A study was done between Harvard and Columbia Universities which had 42 subjects adopt different body postures and afterwards, their hormone levels were tested. The results showed that those with the more “high-power” postures (standing up, back straight, shoulders back), had much higher levels of testosterone and lower levels of cortisone i.e. they felt more confident and powerful and less stressed. Conversely, those that adopted “low-power” postures (slumped posture, low shoulders, looking down etc), experienced greater stress levels. If you’d like to see the original article (which is very interesting).

Act your way into the right thinking

In the same way, actors use similar techniques. Research shows that movements in your facial muscles can elicit certain emotional responses, e.g. frowning can produce a feeling of displeasure, whereas smiling can make you feel happier. Try smiling right now just for the sake of it, and see if it lifts your mood, even just a little.

Next time you’re on the course, I’d like you act like a champion. Use very confident body language no matter how you’re playing, now you know what an impact that can have on your emotions. Act as if you’re a Tour Player, with a confident walk in between shots – shoulders back and eyes looking up at flag level, not slumped over looking down at the grass. Be aware of your posture and try smiling and laughing as much as you can!

Following these techniques will help improve your stress handling skills and your ability to perform under pressure.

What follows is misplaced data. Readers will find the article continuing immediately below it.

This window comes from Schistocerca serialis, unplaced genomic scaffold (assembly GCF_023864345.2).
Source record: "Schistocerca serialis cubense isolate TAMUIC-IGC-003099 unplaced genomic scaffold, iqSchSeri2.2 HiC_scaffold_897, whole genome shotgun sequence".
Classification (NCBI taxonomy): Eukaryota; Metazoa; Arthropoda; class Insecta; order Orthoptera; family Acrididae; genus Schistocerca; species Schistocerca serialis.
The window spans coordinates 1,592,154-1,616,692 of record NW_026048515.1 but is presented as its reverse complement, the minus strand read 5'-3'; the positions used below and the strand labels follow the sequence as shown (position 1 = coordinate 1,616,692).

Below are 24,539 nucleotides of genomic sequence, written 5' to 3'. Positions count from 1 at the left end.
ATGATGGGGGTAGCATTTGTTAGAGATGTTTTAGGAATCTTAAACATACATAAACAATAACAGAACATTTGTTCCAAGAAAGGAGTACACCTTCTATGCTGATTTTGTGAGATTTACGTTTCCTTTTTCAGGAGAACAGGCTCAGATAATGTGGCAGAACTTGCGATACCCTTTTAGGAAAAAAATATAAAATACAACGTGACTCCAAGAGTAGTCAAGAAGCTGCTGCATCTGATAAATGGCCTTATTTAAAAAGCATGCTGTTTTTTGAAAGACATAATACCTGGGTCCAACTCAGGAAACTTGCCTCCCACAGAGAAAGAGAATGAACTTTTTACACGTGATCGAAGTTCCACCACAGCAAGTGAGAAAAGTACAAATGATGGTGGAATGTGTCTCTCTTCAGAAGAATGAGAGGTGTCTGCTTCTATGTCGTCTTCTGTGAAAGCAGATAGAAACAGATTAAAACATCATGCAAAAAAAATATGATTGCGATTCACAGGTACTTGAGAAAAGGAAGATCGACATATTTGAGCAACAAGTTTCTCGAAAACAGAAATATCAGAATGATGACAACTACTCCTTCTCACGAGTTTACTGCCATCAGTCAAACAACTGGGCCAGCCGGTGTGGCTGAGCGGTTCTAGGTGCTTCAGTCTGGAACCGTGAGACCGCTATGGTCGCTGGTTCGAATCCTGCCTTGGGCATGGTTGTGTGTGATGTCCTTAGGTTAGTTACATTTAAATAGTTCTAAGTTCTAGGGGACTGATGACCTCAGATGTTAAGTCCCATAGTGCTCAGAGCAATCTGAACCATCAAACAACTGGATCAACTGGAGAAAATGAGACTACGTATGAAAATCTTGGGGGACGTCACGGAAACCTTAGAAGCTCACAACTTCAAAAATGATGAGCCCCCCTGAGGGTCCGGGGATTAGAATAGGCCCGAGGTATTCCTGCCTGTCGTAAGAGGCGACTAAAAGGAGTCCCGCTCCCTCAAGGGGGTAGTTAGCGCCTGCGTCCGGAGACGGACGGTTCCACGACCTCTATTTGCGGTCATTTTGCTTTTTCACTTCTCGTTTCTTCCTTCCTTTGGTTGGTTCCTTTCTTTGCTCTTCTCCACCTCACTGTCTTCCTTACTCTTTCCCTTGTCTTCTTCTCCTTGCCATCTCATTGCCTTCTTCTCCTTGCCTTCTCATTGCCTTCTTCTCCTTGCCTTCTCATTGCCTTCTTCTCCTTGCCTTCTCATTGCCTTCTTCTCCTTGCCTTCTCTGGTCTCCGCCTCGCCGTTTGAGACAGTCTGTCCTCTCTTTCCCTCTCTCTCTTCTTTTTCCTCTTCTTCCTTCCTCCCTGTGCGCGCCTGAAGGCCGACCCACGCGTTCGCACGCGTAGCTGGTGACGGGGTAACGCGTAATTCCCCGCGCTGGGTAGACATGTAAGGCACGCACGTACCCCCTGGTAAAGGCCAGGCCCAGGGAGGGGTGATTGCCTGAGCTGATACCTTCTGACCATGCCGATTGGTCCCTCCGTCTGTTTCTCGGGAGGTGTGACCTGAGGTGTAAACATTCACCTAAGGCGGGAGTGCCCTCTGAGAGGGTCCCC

I’m not saying that this is the only thing that helps build mental toughness but it’s one of them. If you’d like the full list of techniques, you can find them in the Golf State of Mind Mental Game Training System. Following these techniques will show you many more techniques for how to build mental toughness techniques for golf.

I’d love to hear how you get on! Please leave a comment below.

Photo courtesy of Hone Morihana

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David MacKenzie

is a mental golf coach and lives in Washington DC. He is the founder of Golf State of Mind, a teaching program designed to help golfers condition their minds to overcome fear and play with confidence.

This Post Has 2 Comments

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    Michael Garofalo

    David amazing post as usual ! I never consciously did this but when I am playing my best rounds, I always walk and talk with confidence. Thinking back to some of my best and worst rounds, I can visualize my posture and how to correlated to my performance. Even how it changed when good rounds went bad or vice versa.

    What I found the most valuable (for me anyways) is to separate “me the player” from “me the person”. Usually “me the player” is pretty dependent upon “me the person”. Next round I will try to experiment with my “me the person” to alter it from an optimal “me the player” and then try to access “me the player” on the course.

    Yes it sounds silly to intentionally screw with myself, but I trust your teachings 🙂 I think this would be a fun and exciting way to experiment with it 😛

    I’ll keep you posted on how that goes !

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      David MacKenzie

      Hi Michael, thanks for reading and commenting! It’s amazing how all these little things add up to become game changers. I’m definitely interested to hear how your game progresses.